Tiempo de lectura: 5 minutos
The Chimney, New York, USA
9 de septiembre de 2019 – 19 de octubre de 2019
Terremoto is pleased to present the exhibitions selected for Terremoto Art Weekend NYC 2019, an initiative gathering more than 20 institutions, galleries and spaces in New York City featuring Latin American, Latinx and Afrodescendant artists. If you are in town, make sure you rsvp for a group walkthrough of each show at firstname.lastname@example.org and stay tuned on our social media. Our full program here
The Chimney: In your exhibition Small landscapes from near and far, you have brought stones from various sites to bring in two geographies, New York and Mexico City. Could you describe this exhibition and how the space of The Chimney influenced your installation?
Perla Krauze: The Chimney is indeed a particular site.
The space itself contains such a strong memory of its past, which made me want to respect and experience it at the same time.
The questions was about how to make an installation that speaks to the space, reveals it and makes it glow. I wanted to do justice to this small, contained, out-of-the-ordinary brick construction, that is almost spiritual and contemplative.
From photographs only, the space already appeared special to me. I decided to travel for 5 days in July to do some on-site research and explore its specificities and the neighbourhood. The Chimney is located in a special environment within New York: it is in the industrial area in Bushwick, Brooklyn. I walked and photographed the streets, walls, graffiti and street art and throughout these walks, I continuously saw marks and traces, that make this space so unique. It was clear from the beginning that the scale of The Chimney felt almost monumental even if it is not in reality that huge. The height made me think that I needed to relate if possible to the floor but also be able to look up to feel the whole space.
As I looked more closely, I saw many marks and imprints everywhere. It became evident that I needed to let those marks and imprints speak for themselves. I noticed that a preexisting path, unintentionally drawn on the floor, could take visitors kind of nowhere… I started to follow it by placing a few pieces of small stones I brought from Mexico.. I also saw the small cracks on the walls, floors, which I casted then in silicon to bring back to Mexico to produce small “landscapes” with other materials such as color resin and bronze.
TC: The Chimney space really influenced the installation, became site specific completely. In your work, stones hold the memory of the places you’ve encountered on your path. What retains your attention?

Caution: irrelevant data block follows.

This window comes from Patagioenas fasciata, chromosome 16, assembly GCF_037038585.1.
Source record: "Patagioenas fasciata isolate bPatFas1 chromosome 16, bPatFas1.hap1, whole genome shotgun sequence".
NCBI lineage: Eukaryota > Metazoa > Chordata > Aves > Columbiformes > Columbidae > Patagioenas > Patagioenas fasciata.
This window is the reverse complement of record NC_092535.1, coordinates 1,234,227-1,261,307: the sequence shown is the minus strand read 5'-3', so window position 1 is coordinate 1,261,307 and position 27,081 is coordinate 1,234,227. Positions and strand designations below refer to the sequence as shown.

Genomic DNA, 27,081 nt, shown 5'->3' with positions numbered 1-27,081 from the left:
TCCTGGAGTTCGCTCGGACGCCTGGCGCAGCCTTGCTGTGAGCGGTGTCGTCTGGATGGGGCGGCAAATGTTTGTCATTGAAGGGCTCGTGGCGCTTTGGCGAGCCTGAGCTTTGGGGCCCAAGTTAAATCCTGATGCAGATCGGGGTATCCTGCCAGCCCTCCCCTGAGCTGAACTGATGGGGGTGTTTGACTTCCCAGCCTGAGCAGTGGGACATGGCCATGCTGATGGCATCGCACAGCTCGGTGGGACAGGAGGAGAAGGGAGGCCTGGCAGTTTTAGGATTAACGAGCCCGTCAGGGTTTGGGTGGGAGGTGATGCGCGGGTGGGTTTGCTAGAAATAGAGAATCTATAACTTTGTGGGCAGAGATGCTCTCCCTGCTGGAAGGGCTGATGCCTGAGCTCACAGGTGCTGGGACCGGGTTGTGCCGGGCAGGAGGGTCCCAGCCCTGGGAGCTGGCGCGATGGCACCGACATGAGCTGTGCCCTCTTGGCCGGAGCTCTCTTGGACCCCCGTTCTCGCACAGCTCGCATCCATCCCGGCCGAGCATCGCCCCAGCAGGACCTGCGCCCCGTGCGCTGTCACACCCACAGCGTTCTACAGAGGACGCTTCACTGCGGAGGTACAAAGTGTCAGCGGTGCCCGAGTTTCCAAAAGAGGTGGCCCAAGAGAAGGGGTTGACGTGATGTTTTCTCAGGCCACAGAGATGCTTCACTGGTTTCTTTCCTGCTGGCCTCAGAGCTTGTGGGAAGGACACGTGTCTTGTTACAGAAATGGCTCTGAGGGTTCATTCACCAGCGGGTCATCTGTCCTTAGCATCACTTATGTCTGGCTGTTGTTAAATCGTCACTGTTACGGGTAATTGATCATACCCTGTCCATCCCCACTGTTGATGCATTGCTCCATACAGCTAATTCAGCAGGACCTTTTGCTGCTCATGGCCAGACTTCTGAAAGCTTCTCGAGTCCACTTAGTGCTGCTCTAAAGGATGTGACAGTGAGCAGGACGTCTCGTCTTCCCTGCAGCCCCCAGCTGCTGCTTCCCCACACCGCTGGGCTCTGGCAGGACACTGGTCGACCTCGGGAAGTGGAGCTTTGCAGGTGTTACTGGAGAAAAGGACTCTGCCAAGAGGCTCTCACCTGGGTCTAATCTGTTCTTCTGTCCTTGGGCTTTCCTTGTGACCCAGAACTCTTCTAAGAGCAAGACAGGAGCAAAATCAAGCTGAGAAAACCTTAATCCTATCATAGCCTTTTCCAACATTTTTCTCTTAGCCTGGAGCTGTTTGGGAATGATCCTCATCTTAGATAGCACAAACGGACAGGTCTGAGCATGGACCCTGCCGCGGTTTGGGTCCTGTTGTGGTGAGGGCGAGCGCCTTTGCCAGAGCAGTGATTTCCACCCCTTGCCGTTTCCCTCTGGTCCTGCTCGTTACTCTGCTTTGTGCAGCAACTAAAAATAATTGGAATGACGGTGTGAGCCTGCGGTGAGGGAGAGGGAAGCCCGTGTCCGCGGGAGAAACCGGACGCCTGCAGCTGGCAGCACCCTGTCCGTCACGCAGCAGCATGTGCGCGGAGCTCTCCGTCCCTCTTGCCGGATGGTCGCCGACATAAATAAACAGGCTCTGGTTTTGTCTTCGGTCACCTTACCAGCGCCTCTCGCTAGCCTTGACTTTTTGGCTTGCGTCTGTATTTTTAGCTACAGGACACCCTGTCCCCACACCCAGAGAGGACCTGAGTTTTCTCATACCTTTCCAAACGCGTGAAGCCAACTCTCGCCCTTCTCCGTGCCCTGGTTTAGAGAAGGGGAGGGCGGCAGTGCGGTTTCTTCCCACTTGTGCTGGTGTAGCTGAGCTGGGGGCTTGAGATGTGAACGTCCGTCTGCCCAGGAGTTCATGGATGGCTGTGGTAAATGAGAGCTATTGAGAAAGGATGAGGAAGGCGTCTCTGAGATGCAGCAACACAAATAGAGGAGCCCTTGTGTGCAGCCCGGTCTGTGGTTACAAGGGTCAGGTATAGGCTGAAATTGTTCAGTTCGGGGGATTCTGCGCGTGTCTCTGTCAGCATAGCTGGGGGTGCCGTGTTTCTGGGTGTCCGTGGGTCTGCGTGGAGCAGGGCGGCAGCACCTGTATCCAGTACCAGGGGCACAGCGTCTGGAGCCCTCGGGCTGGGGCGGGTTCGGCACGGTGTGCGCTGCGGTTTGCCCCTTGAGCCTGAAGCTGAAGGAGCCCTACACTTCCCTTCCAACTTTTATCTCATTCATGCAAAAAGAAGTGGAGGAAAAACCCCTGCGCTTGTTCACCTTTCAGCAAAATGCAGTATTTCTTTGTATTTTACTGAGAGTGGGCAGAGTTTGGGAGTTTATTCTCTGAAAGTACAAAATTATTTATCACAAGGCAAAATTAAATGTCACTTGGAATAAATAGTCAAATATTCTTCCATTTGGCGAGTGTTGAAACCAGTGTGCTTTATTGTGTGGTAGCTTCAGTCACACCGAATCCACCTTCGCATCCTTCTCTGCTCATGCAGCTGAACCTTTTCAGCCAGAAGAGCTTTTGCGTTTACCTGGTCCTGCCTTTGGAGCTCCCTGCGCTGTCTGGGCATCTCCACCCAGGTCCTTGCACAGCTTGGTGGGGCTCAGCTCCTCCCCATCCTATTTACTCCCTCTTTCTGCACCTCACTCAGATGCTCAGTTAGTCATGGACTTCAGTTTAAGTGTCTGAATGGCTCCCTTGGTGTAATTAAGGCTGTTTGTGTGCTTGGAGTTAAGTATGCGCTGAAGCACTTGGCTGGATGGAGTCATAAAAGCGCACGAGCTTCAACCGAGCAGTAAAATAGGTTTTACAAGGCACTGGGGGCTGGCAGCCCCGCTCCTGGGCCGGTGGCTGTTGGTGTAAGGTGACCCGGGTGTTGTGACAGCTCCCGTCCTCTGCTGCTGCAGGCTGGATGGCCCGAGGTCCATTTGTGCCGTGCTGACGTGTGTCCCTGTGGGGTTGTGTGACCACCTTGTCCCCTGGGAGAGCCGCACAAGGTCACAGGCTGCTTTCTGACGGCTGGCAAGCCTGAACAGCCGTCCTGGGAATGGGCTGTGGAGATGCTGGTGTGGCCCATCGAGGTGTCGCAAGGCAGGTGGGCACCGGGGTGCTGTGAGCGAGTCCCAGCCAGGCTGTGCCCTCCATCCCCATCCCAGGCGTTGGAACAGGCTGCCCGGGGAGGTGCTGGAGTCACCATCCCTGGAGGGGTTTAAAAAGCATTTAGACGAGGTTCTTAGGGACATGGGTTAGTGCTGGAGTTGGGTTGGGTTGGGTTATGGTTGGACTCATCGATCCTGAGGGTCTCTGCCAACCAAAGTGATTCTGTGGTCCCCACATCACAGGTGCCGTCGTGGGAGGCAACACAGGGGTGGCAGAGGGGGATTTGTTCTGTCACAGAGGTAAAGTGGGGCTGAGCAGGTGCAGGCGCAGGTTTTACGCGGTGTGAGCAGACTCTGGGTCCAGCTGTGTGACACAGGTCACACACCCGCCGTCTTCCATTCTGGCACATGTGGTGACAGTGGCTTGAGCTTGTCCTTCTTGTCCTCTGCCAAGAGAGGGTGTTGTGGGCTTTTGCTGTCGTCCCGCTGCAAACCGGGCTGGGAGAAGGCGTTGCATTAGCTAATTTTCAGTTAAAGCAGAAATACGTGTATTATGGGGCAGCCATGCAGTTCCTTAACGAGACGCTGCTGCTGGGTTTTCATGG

PK: For me stones indeed hold memories—a geological memory, historical, a mythical one too. As a result, they hold the memory from the site and place they are placed and come from. Throughout my road trips or visits to the quarries, I encounter and collect stones from Mexico city, Oaxaca, New Mexico and the South West. In this particular case I did encounter scraps of stones in Brooklyn and Greenpoint. I decided to find stones from the local vicinity and neighbourhood, and it turned to be quite a discovery. I walked around the area and found fabrication workshops for kitchen and bathroom countertops, stores where one could see extraordinary beautiful slabs of stones imported from Turkey, Italy, Brazil, China and other latitudes for the sophisticated taste in the design industry. I think about these stones as geographies, topographies but also I consider their geological movements and issues tied to displacements as a whole – from migration flows, cultural development to the micro movements of the earth-crusts.
I see materials as an expression of the place where they come from. My attention is generally focused on the overlooked, probably cracks of the floors that nobody sees, so I decide to make them visible again through small or large interventions.
TC: How does the idea of migration and geographical borders play out in your work?
PK: Migration and geographical borders are such important subjects nowadays in the world we live in. This is an issue that involves Mexico but most importantly, it is a global one. I tend to imagine my works as becoming multi-cultural pieces where fragments are trying to become a harmonious whole where one can walk in a careful way… Therefore, I am very interested in identity and locality.
The objective of the exhibition was to “migrate stones” from my country Mexico as well as other countries to Brooklyn. This migration is accepted: frontiers are less difficult to cross to become part of an industrial design.
TC: How is this exhibition inspiring you for your future projects?
PK: As a multicultural piece, it has left an imprint on me and I believe it will continue to. It feels that I am speaking of other issues too that overlap with the physicality of the path, the slow pace you need to spent walking carefully, giving time to contemplate and feel diversity though fragmented very simple materials that become a harmonious whole.
The idea of the “path” aligns with my previous works, that tried to record the ephemeral and impermanent as well as the resilience of space, symbolized by local materials found in the environment.
The craftsmen working with these materials are also taken into account. They are not indifferent to me, nor is their labor: they work intensive hours per day, and this very labor leaves traces of memory in the objects. This project will probably lead me to pursue projects that have a subtle way to address issues related to our world transformation and issues tied to ecology and migration. The world has become less flexible due to the complex number of borders. I feel the need to address these issues of identity in a more contemplative, subtle yet powerful way.